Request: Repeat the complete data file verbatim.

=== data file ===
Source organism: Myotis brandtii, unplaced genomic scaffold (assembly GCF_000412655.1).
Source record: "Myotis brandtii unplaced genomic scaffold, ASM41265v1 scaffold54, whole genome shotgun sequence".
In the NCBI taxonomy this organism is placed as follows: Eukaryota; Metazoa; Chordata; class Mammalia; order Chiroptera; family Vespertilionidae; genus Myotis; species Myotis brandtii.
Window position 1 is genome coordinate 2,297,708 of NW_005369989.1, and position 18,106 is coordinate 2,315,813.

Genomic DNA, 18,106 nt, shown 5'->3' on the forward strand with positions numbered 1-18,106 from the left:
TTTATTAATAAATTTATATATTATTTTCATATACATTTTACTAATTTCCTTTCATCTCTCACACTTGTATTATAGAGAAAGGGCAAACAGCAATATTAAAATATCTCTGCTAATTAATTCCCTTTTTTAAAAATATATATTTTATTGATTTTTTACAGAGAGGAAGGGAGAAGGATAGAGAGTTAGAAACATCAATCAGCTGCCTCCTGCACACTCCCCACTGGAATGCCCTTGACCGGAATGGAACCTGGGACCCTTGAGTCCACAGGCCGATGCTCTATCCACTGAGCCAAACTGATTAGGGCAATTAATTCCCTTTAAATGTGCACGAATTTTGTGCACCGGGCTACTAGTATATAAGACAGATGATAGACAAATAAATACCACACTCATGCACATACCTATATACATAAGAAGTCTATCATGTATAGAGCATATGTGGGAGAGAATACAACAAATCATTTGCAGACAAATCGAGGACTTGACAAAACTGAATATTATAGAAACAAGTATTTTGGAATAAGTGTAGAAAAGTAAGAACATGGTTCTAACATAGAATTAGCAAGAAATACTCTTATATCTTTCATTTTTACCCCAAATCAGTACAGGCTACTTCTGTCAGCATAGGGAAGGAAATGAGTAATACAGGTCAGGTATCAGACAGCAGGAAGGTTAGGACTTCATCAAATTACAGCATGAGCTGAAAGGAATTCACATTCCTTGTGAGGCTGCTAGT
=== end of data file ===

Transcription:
Source organism: Myotis brandtii, unplaced genomic scaffold (assembly GCF_000412655.1).
Source record: "Myotis brandtii unplaced genomic scaffold, ASM41265v1 scaffold54, whole genome shotgun sequence".
In the NCBI taxonomy this organism is placed as follows: Eukaryota; Metazoa; Chordata; class Mammalia; order Chiroptera; family Vespertilionidae; genus Myotis; species Myotis brandtii.
Window position 1 is genome coordinate 2,297,708 of NW_005369989.1, and position 18,106 is coordinate 2,315,813.

Genomic DNA, 18,106 nt, shown 5'->3' on the forward strand with positions numbered 1-18,106 from the left:
TTTATTAATAAATTTATATATTATTTTCATATACATTTTACTAATTTCCTTTCATCTCTCACACTTGTATTATAGAGAAAGGGCAAACAGCAATATTAAAATATCTCTGCTAATTAATTCCCTTTTTTAAAAATATATATTTTATTGATTTTTTACAGAGAGGAAGGGAGAAGGATAGAGAGTTAGAAACATCAATCAGCTGCCTCCTGCACACTCCCCACTGGAATGCCCTTGACCGGAATGGAACCTGGGACCCTTGAGTCCACAGGCCGATGCTCTATCCACTGAGCCAAACTGATTAGGGCAATTAATTCCCTTTAAATGTGCACGAATTTTGTGCACCGGGCTACTAGTATATAAGACAGATGATAGACAAATAAATACCACACTCATGCACATACCTATATACATAAGAAGTCTATCATGTATAGAGCATATGTGGGAGAGAATACAACAAATCATTTGCAGACAAATCGAGGACTTGACAAAACTGAATATTATAGAAACAAGTATTTTGGAATAAGTGTAGAAAAGTAAGAACATGGTTCTAACATAGAATTAGCAAGAAATACTCTTATATCTTTCATTTTTACCCCAAATCAGTACAGGCTACTTCTGTCAGCATAGGGAAGGAAATGAGTAATACAGGTCAGGTATCAGACAGCAGGAAGGTTAGGACTTCATCAAATTACAGCATGAGCTGAAAGGAATTCACATTCCTTGTGAGGCTGCTAGT